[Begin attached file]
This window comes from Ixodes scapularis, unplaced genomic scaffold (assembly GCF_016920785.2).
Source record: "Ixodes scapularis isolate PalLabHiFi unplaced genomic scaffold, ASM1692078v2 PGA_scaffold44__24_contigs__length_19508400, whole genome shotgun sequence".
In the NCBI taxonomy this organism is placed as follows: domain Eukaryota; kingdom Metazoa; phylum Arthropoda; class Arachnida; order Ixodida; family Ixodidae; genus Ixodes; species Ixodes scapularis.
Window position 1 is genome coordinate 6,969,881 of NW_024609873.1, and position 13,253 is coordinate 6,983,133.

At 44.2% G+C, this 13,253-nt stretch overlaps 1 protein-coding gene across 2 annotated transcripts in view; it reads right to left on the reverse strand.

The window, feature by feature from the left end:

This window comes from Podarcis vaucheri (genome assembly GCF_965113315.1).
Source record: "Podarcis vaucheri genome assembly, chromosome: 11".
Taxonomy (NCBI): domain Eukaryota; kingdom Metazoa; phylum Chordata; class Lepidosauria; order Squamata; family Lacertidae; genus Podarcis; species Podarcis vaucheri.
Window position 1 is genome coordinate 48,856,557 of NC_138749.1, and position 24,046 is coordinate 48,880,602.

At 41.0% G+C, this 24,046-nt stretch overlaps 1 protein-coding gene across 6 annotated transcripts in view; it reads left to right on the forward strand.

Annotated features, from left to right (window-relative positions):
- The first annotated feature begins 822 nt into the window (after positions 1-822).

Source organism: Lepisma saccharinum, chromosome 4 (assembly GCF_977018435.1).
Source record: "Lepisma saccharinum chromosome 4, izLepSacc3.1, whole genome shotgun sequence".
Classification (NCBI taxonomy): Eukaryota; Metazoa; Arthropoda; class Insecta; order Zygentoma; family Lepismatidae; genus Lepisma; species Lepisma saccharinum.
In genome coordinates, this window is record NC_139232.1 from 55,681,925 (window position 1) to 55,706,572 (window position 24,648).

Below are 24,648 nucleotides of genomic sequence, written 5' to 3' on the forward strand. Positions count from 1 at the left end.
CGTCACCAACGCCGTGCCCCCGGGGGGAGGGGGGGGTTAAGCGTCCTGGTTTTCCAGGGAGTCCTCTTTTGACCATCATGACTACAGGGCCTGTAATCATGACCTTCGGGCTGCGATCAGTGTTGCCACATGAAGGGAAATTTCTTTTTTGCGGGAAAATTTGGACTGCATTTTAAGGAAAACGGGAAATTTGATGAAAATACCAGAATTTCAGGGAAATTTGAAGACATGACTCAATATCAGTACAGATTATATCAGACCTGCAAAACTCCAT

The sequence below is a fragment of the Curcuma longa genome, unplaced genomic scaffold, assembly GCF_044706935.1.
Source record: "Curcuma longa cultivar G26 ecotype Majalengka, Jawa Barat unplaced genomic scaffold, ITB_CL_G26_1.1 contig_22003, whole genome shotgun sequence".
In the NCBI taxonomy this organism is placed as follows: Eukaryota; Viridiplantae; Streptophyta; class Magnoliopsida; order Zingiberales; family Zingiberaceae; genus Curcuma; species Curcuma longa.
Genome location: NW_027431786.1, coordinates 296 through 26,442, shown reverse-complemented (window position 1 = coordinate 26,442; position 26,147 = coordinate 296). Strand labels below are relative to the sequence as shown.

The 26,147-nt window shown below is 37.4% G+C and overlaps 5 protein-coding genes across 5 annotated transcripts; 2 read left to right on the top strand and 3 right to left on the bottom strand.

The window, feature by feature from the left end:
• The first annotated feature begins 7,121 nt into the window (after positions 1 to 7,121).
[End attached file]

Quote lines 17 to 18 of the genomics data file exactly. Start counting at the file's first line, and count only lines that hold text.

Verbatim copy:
In genome coordinates, this window is record NC_139232.1 from 55,681,925 (window position 1) to 55,706,572 (window position 24,648).

Below are 24,648 nucleotides of genomic sequence, written 5' to 3' on the forward strand. Positions count from 1 at the left end.